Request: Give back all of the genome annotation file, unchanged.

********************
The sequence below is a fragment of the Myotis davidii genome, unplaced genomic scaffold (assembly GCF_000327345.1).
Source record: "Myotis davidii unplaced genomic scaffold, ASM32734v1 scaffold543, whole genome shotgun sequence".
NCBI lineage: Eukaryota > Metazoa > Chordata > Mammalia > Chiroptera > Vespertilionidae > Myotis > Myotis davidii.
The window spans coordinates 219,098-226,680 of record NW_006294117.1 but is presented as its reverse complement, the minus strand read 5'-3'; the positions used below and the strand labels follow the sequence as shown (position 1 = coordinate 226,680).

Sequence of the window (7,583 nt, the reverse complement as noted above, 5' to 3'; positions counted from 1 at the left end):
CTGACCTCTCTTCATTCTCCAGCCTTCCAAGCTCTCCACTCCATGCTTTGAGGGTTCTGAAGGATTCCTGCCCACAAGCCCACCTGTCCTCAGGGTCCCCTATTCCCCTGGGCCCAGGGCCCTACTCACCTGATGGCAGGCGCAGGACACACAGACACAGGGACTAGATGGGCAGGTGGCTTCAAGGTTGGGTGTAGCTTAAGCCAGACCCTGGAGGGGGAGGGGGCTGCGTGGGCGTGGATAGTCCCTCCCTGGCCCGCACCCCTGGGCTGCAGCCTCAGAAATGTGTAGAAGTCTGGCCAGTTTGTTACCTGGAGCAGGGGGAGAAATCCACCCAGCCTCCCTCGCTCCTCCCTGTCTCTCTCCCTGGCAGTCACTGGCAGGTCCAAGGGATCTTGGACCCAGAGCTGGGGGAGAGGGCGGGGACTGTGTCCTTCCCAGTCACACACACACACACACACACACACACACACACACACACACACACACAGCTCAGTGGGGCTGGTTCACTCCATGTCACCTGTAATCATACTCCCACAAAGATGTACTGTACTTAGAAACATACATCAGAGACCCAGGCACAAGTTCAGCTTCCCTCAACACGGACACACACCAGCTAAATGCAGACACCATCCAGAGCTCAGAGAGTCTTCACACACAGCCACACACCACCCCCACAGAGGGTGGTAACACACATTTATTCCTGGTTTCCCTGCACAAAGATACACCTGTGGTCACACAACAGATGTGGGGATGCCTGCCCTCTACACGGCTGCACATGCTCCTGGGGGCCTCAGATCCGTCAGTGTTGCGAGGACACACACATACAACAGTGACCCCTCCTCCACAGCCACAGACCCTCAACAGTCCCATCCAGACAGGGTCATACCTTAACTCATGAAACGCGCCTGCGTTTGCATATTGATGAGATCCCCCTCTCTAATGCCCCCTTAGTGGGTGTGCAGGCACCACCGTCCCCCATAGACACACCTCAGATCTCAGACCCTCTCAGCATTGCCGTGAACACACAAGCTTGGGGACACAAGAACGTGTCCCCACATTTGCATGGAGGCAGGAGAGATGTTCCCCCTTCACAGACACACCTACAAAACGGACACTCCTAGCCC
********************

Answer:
The sequence below is a fragment of the Myotis davidii genome, unplaced genomic scaffold (assembly GCF_000327345.1).
Source record: "Myotis davidii unplaced genomic scaffold, ASM32734v1 scaffold543, whole genome shotgun sequence".
NCBI lineage: Eukaryota > Metazoa > Chordata > Mammalia > Chiroptera > Vespertilionidae > Myotis > Myotis davidii.
The window spans coordinates 219,098-226,680 of record NW_006294117.1 but is presented as its reverse complement, the minus strand read 5'-3'; the positions used below and the strand labels follow the sequence as shown (position 1 = coordinate 226,680).

Sequence of the window (7,583 nt, the reverse complement as noted above, 5' to 3'; positions counted from 1 at the left end):
CTGACCTCTCTTCATTCTCCAGCCTTCCAAGCTCTCCACTCCATGCTTTGAGGGTTCTGAAGGATTCCTGCCCACAAGCCCACCTGTCCTCAGGGTCCCCTATTCCCCTGGGCCCAGGGCCCTACTCACCTGATGGCAGGCGCAGGACACACAGACACAGGGACTAGATGGGCAGGTGGCTTCAAGGTTGGGTGTAGCTTAAGCCAGACCCTGGAGGGGGAGGGGGCTGCGTGGGCGTGGATAGTCCCTCCCTGGCCCGCACCCCTGGGCTGCAGCCTCAGAAATGTGTAGAAGTCTGGCCAGTTTGTTACCTGGAGCAGGGGGAGAAATCCACCCAGCCTCCCTCGCTCCTCCCTGTCTCTCTCCCTGGCAGTCACTGGCAGGTCCAAGGGATCTTGGACCCAGAGCTGGGGGAGAGGGCGGGGACTGTGTCCTTCCCAGTCACACACACACACACACACACACACACACACACACACACACACACACAGCTCAGTGGGGCTGGTTCACTCCATGTCACCTGTAATCATACTCCCACAAAGATGTACTGTACTTAGAAACATACATCAGAGACCCAGGCACAAGTTCAGCTTCCCTCAACACGGACACACACCAGCTAAATGCAGACACCATCCAGAGCTCAGAGAGTCTTCACACACAGCCACACACCACCCCCACAGAGGGTGGTAACACACATTTATTCCTGGTTTCCCTGCACAAAGATACACCTGTGGTCACACAACAGATGTGGGGATGCCTGCCCTCTACACGGCTGCACATGCTCCTGGGGGCCTCAGATCCGTCAGTGTTGCGAGGACACACACATACAACAGTGACCCCTCCTCCACAGCCACAGACCCTCAACAGTCCCATCCAGACAGGGTCATACCTTAACTCATGAAACGCGCCTGCGTTTGCATATTGATGAGATCCCCCTCTCTAATGCCCCCTTAGTGGGTGTGCAGGCACCACCGTCCCCCATAGACACACCTCAGATCTCAGACCCTCTCAGCATTGCCGTGAACACACAAGCTTGGGGACACAAGAACGTGTCCCCACATTTGCATGGAGGCAGGAGAGATGTTCCCCCTTCACAGACACACCTACAAAACGGACACTCCTAGCCC